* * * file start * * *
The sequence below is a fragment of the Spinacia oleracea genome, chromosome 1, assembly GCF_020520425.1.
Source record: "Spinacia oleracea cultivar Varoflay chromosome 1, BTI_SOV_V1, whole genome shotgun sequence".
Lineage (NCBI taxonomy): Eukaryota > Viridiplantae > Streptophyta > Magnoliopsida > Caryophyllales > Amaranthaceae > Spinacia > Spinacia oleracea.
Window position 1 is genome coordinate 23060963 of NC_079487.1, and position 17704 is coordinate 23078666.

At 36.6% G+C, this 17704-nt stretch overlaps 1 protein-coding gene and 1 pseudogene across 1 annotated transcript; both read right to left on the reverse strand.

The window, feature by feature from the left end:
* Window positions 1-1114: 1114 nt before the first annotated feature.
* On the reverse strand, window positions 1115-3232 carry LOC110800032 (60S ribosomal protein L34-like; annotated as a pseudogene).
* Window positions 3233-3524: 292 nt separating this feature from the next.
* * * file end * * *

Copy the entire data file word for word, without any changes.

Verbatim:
The sequence below is a fragment of the Spinacia oleracea genome, chromosome 1, assembly GCF_020520425.1.
Source record: "Spinacia oleracea cultivar Varoflay chromosome 1, BTI_SOV_V1, whole genome shotgun sequence".
Lineage (NCBI taxonomy): Eukaryota > Viridiplantae > Streptophyta > Magnoliopsida > Caryophyllales > Amaranthaceae > Spinacia > Spinacia oleracea.
Window position 1 is genome coordinate 23060963 of NC_079487.1, and position 17704 is coordinate 23078666.

At 36.6% G+C, this 17704-nt stretch overlaps 1 protein-coding gene and 1 pseudogene across 1 annotated transcript; both read right to left on the reverse strand.

The window, feature by feature from the left end:
* Window positions 1-1114: 1114 nt before the first annotated feature.
* On the reverse strand, window positions 1115-3232 carry LOC110800032 (60S ribosomal protein L34-like; annotated as a pseudogene).
* Window positions 3233-3524: 292 nt separating this feature from the next.